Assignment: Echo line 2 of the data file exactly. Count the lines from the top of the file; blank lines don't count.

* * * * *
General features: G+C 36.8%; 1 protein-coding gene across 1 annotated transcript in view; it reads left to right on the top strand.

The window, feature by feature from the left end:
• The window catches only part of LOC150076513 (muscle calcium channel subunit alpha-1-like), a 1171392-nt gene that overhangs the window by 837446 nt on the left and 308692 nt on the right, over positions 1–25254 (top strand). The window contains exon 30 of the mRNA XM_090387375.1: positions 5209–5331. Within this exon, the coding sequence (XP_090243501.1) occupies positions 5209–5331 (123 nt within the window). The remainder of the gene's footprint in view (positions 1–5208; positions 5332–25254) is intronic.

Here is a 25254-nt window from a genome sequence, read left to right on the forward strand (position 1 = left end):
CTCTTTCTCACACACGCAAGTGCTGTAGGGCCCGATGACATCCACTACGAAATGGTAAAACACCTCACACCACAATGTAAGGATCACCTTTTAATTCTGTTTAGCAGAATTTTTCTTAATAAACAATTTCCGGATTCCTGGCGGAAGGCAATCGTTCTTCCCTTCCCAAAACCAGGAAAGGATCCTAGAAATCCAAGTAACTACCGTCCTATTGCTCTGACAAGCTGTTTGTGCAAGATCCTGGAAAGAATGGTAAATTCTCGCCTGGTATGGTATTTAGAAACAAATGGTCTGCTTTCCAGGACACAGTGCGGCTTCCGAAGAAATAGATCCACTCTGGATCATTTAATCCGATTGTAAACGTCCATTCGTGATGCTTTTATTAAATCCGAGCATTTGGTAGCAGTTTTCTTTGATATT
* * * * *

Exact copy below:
The window, feature by feature from the left end: